Class A Audio Amplifier Impedance Matching


I designed a Class A audio amplifier and I’m not sure if it will work. Specifically, I’m not sure if I correctly calculated the right component values to do input and output impedance matching.

I assume 50ohm of impedance for the source and the transistor has a 1kOhm impedance with 8pF input capacitance. I calculate a capacitance of 58nF and inductance of 3mH for the L network.

I assume 50ohm of impedance for the load and the RFC has a inductance of 100uH with a resistance of 3.5ohms. I calculate a capacitance of 1uF and inductance of 170uH for the L network.



A variety of simulation tools such as LTspice and circuitlab are available at no charge, and can be very useful for studying such things. Take a few moments to enter the circuit shown into either, and you’ll find that the circuit shown probably isn’t going to work well as a general-purpose amplifier, regardless of the component values chosen.

For what it’s worth, audio seems to be a topic of fascination for many, and the quality of available information ranges from excellent to asinine. I’d suggest Douglas Self’s books as resources worthy of study.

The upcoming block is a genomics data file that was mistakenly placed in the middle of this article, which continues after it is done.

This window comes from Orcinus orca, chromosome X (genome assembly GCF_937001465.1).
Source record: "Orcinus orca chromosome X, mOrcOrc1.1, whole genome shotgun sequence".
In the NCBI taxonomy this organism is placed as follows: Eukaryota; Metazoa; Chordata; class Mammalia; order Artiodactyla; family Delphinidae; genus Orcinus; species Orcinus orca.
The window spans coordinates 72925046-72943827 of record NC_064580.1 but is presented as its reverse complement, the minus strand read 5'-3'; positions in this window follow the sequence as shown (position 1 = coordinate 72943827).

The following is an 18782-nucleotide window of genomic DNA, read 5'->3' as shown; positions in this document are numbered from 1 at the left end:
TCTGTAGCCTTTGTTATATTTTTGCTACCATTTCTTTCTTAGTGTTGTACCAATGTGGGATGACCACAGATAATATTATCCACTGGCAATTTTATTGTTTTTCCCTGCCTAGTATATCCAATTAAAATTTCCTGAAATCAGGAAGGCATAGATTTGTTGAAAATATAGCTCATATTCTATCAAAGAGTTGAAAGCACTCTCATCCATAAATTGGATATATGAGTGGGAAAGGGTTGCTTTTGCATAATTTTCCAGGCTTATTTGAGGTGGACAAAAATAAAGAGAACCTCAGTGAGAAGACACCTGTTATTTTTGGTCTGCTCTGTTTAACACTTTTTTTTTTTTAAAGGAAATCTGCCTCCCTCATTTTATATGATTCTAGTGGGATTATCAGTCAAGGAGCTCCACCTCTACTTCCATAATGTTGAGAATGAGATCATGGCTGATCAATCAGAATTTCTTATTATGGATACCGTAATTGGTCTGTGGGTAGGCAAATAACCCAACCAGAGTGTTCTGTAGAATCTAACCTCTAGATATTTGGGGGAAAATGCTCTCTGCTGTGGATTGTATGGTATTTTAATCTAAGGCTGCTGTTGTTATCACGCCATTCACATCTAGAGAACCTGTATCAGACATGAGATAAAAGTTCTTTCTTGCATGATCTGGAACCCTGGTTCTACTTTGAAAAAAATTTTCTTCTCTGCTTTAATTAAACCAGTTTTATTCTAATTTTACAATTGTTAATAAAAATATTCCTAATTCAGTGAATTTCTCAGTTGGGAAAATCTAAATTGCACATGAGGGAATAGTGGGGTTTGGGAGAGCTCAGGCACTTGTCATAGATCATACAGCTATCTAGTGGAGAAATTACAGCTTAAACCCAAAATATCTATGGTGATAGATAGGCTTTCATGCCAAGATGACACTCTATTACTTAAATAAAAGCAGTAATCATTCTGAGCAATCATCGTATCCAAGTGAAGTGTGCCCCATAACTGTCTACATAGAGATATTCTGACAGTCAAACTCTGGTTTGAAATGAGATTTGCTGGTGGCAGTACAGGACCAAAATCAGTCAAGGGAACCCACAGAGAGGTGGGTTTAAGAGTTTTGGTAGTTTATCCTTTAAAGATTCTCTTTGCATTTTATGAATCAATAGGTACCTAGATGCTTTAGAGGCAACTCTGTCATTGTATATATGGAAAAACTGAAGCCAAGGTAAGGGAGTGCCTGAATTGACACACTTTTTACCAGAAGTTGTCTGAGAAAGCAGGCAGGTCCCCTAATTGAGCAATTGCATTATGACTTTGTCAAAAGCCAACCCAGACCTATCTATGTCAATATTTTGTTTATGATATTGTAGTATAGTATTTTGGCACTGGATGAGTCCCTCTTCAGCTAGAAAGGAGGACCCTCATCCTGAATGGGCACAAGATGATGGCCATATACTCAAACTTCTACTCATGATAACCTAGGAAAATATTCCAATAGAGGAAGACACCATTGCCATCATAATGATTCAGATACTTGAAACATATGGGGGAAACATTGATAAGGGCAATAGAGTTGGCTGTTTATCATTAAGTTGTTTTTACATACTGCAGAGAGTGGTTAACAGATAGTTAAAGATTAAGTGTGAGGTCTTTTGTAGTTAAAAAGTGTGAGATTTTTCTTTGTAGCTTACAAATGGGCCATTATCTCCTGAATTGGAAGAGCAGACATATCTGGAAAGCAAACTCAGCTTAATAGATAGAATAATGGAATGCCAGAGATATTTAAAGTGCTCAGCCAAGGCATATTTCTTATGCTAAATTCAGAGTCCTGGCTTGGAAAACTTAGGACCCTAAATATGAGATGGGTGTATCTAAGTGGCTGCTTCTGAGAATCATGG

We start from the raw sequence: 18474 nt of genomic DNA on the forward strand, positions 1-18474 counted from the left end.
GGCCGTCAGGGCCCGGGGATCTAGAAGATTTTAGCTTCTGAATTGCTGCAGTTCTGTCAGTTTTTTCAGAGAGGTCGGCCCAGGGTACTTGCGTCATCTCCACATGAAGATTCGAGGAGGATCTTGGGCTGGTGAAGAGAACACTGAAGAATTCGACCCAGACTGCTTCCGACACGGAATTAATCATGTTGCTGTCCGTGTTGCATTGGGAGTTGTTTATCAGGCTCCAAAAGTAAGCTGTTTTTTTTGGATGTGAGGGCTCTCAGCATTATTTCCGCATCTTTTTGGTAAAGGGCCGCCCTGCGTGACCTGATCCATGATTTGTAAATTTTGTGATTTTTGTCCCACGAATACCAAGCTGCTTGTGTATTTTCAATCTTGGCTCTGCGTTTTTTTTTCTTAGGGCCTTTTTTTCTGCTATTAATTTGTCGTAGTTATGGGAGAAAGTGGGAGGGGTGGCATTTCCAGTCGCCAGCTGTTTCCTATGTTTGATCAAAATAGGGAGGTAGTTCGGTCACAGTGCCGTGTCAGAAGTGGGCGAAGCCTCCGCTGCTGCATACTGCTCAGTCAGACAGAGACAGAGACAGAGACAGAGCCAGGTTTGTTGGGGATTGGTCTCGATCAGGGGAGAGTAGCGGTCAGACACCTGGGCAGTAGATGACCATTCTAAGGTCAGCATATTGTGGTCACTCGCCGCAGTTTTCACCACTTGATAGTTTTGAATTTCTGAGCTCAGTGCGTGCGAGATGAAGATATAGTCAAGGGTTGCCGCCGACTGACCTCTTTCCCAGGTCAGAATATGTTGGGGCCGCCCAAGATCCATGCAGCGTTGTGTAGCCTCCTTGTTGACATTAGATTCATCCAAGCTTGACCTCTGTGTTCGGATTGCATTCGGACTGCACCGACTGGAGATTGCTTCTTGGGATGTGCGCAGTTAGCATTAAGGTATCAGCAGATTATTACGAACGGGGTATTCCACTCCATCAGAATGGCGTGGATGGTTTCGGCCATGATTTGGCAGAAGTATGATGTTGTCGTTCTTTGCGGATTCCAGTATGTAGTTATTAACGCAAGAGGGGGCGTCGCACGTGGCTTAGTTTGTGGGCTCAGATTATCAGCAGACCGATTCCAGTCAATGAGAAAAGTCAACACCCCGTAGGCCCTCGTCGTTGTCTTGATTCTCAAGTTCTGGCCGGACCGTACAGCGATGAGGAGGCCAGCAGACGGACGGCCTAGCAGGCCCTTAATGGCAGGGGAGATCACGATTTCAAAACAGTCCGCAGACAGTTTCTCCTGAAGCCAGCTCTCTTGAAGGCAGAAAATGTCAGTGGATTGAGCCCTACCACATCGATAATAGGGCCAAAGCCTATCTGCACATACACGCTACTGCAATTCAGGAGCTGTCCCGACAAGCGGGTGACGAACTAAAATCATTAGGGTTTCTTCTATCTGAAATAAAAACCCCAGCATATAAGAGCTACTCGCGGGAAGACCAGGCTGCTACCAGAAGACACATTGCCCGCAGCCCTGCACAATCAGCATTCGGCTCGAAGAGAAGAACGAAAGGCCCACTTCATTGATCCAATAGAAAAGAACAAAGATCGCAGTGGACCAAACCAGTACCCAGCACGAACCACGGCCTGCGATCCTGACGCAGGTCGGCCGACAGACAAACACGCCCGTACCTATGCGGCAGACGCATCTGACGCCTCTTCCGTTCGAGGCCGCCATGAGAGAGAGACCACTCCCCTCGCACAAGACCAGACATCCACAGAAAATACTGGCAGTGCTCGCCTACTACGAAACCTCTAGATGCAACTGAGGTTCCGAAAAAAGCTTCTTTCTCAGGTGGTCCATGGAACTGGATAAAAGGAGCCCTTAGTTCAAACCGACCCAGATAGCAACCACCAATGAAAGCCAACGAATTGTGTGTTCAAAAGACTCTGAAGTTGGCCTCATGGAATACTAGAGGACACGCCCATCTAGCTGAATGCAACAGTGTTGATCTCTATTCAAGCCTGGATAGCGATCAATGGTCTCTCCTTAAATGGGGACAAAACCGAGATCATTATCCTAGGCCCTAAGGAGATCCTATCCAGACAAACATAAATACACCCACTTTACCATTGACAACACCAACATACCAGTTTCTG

Hello thebutterminecutter,

The schematic represents an amplifier appropriate for radio frequency, not audio.

For example:

  • 20 Hz the reactance of: C1 = 140,000 and L3 = 0.38 Ohms

  • 20 kHz the reactance of C1 = 140 and L3 = 380 Ohms

From this calculation we see that the “amplifier” acts as a filter with serious attenuation of low frequencies. It does not provide the desirable flat frequency response of an audio amplifier.

Inductors are not typically found in audio applications. Instead, we use resistors and select capacitors so that the reactance is low relative to the resistor values.

As a starting point, may I recommend:

Best Wishes,


P.S. The material written by Douglas Self is also very good.

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